Space to learn and connect with culture

Dubbo College Delory Campus has opened its new Ngumbaay-Djil learning hub. Madeline Austin reports.

Students dancing outdoors. Students dancing outdoors.
Image: Delroy Campus students performed a traditional Wiradjuri dance to mark the opening of Ngumbaay-Djil.

Dubbo College Delroy Campus students have welcomed a new space to learn, collaborate and connect to culture while at school.

The school’s new learning hub has been named Ngumbaay-Djil, which means together in one place in the local Wiradjuri language.

The Dubbo AECG (Aboriginal Education Consultative Group), Aboriginal Lands Council and Three Rivers Regional Assembly were part of the co-design process to ensure the facility reflects a culturally safe and welcoming learning environment, providing opportunity for enhanced connections and partnerships.

The hub provides a space for ordinary school classes and can also host TAFE courses and community meetings, as well as Aboriginal health and hearing checks.

The building is a work of art and was partly designed by Delroy students.

Students standing in line. Students standing in line.
Image: Students Tom McTiernan, Colby Ross, Shanay Nolan, Miley Shipp, and Erica Kiezer were excited to see inside the new learning hub.

Principal Samoan Forrest said the designs was not just about aesthetics – it also served to deliver an important message about culture, connections and education.

“The panels outside have small feet going into a meeting area and big feet coming out,” she said.

“So, that has the meaning of coming a coming to a meeting space, learning, and leaving older and wiser.”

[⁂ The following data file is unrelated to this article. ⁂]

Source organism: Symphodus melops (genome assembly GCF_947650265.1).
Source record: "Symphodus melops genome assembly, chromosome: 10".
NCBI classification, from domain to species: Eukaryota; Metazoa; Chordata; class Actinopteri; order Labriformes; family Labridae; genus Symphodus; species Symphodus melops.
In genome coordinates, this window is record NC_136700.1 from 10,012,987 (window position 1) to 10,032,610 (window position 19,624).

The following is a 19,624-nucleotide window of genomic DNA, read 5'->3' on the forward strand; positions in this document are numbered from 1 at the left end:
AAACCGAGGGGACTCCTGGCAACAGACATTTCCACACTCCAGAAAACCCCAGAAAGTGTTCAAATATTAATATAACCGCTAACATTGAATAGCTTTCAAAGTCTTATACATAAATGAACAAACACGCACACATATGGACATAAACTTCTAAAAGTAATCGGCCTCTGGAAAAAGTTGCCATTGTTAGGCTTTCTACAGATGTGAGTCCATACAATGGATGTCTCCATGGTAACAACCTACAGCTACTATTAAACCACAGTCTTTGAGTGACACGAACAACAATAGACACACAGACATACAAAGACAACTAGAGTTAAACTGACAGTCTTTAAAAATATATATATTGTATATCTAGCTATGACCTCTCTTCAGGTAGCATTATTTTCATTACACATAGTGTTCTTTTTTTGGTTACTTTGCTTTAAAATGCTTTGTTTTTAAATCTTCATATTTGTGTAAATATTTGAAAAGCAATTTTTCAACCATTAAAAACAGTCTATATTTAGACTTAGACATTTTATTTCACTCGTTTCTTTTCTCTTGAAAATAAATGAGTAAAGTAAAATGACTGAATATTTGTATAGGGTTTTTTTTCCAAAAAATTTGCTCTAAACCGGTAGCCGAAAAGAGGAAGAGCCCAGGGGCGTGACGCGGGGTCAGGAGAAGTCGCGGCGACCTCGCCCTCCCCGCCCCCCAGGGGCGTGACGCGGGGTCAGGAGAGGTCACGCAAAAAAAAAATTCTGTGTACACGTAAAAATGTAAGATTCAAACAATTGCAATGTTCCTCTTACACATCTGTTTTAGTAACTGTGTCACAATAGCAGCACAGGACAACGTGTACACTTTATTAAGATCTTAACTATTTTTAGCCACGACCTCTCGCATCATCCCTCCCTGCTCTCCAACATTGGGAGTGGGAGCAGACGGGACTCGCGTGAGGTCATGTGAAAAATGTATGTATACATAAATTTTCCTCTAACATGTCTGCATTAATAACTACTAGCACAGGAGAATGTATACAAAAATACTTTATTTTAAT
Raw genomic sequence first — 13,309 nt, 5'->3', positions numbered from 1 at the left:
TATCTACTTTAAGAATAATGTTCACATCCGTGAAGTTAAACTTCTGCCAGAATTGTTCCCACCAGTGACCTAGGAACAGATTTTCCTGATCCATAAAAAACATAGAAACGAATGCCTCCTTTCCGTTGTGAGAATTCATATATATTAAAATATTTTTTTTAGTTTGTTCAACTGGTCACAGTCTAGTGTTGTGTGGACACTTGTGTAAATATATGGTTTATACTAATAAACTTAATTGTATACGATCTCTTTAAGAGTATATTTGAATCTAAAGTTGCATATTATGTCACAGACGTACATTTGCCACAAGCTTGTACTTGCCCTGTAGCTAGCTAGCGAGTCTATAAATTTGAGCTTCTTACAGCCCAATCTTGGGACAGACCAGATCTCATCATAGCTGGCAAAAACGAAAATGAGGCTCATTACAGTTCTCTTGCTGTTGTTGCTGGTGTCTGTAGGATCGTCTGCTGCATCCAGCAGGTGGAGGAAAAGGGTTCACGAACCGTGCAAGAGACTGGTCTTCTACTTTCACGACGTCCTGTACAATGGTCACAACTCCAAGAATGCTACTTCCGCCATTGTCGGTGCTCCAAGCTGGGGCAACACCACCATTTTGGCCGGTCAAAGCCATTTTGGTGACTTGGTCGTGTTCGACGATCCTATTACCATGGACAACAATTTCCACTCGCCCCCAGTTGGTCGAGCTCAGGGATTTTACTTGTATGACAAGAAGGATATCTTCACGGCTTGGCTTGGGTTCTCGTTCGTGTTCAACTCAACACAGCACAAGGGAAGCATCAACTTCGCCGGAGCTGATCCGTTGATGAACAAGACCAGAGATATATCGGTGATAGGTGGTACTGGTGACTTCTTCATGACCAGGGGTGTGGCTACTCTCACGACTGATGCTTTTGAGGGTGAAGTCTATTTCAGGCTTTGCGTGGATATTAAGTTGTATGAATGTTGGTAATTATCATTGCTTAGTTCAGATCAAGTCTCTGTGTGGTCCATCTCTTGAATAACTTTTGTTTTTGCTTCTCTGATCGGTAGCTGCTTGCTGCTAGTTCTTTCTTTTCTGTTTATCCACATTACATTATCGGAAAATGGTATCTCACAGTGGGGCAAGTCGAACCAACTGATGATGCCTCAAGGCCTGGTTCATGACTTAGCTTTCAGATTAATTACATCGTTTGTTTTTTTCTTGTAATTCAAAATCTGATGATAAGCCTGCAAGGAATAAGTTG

College student Miley Shipp said the contributions from students, Aboriginal Elders and other members of the Aboriginal community helped make the new space a special place.

“It’s really nice to see that we’re getting Aboriginal designs from inside our community. It brings us all together, and helps us all feel connected as one,” she said.

Student Shanay Nolan said the chance to bring the community and other schools together in the one place was something Delroy campus could be proud of.

“It’s good that schools have the chance to come together, and we can talk about what we do at the hub and the different ways we’re learning,” Shanay said.

Shanay and Miley said students involved in NASCA and Clontarf were excited at the possibilities the new space offered.

Ngumbaay-Djil already has a busy program planned in the coming months, with schools and community groups ready to make use of the new space.

Image: Students, teachers and community members have celebrated the opening of Ngumbaay-Djil.
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